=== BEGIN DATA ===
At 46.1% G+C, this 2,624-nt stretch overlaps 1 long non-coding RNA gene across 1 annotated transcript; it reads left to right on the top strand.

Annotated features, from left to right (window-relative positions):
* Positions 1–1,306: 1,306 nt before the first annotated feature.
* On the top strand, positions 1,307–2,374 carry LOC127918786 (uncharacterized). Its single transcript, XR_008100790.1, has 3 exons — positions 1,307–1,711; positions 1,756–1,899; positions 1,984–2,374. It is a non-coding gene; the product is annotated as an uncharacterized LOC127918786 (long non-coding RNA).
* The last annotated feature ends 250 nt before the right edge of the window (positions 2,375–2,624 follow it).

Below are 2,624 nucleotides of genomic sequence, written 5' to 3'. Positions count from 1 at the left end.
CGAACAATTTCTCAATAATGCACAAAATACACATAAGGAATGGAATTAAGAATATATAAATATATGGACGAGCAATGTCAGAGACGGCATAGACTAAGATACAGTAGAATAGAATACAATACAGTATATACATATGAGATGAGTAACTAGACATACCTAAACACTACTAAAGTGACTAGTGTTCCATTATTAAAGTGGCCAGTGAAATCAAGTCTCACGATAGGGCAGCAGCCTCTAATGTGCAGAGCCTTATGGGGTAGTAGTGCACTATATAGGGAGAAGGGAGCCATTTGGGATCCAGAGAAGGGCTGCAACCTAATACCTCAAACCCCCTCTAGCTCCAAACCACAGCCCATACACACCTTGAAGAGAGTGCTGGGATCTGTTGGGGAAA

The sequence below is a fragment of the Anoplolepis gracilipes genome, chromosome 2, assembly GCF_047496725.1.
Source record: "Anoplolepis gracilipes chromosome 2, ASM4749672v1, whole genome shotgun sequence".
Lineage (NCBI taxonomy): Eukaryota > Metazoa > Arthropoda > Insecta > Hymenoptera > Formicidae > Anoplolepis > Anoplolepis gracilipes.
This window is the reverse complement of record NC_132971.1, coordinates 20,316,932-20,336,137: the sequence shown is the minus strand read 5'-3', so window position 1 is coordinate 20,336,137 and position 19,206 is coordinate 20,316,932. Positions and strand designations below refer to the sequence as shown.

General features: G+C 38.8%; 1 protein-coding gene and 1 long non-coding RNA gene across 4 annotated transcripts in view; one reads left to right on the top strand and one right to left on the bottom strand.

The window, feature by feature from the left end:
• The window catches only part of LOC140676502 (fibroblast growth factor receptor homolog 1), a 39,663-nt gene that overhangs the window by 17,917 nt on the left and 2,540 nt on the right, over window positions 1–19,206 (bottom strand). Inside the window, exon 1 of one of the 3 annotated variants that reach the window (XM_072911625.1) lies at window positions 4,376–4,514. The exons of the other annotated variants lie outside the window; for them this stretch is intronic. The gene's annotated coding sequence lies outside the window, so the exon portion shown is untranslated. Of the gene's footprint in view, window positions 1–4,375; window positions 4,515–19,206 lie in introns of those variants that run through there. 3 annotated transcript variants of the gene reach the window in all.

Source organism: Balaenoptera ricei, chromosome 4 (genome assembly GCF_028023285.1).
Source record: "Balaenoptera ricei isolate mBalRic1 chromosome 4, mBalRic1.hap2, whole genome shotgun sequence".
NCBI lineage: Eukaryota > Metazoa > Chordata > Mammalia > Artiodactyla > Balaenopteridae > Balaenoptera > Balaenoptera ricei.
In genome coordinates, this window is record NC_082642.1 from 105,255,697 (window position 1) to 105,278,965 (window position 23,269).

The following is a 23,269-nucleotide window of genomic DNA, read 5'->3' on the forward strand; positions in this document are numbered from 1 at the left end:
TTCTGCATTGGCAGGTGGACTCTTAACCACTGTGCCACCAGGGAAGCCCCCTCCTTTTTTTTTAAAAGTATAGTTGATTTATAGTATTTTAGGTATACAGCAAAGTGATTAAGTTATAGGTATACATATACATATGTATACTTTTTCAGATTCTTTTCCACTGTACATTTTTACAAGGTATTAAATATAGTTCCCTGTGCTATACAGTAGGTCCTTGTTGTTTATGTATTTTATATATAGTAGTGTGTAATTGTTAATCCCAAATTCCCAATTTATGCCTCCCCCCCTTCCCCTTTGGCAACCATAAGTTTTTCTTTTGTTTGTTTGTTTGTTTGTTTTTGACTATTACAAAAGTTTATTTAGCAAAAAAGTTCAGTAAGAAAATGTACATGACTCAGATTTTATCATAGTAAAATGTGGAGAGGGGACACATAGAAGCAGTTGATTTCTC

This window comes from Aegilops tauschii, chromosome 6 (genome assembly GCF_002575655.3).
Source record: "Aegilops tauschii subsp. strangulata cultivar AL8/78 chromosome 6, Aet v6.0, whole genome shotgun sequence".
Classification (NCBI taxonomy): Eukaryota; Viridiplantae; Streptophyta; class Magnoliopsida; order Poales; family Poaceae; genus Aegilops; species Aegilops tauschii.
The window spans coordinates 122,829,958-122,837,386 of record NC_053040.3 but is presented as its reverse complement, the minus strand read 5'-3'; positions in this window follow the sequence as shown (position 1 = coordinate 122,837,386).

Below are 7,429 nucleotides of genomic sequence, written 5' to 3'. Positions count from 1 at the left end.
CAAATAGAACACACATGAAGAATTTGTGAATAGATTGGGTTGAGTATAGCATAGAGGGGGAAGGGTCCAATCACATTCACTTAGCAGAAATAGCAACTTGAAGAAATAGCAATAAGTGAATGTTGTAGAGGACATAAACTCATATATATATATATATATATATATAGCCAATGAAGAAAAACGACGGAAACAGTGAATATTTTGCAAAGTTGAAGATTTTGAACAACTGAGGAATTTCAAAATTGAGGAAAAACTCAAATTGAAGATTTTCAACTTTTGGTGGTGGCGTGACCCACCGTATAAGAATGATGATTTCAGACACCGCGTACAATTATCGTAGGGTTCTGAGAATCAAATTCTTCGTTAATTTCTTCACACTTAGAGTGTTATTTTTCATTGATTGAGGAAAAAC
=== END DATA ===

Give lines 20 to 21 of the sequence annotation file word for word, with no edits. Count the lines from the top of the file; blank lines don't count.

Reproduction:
TTCTGCATTGGCAGGTGGACTCTTAACCACTGTGCCACCAGGGAAGCCCCCTCCTTTTTTTTTAAAAGTATAGTTGATTTATAGTATTTTAGGTATACAGCAAAGTGATTAAGTTATAGGTATACATATACATATGTATACTTTTTCAGATTCTTTTCCACTGTACATTTTTACAAGGTATTAAATATAGTTCCCTGTGCTATACAGTAGGTCCTTGTTGTTTATGTATTTTATATATAGTAGTGTGTAATTGTTAATCCCAAATTCCCAATTTATGCCTCCCCCCCTTCCCCTTTGGCAACCATAAGTTTTTCTTTTGTTTGTTTGTTTGTTTGTTTTTGACTATTACAAAAGTTTATTTAGCAAAAAAGTTCAGTAAGAAAATGTACATGACTCAGATTTTATCATAGTAAAATGTGGAGAGGGGACACATAGAAGCAGTTGATTTCTC

This window comes from Aegilops tauschii, chromosome 6 (genome assembly GCF_002575655.3).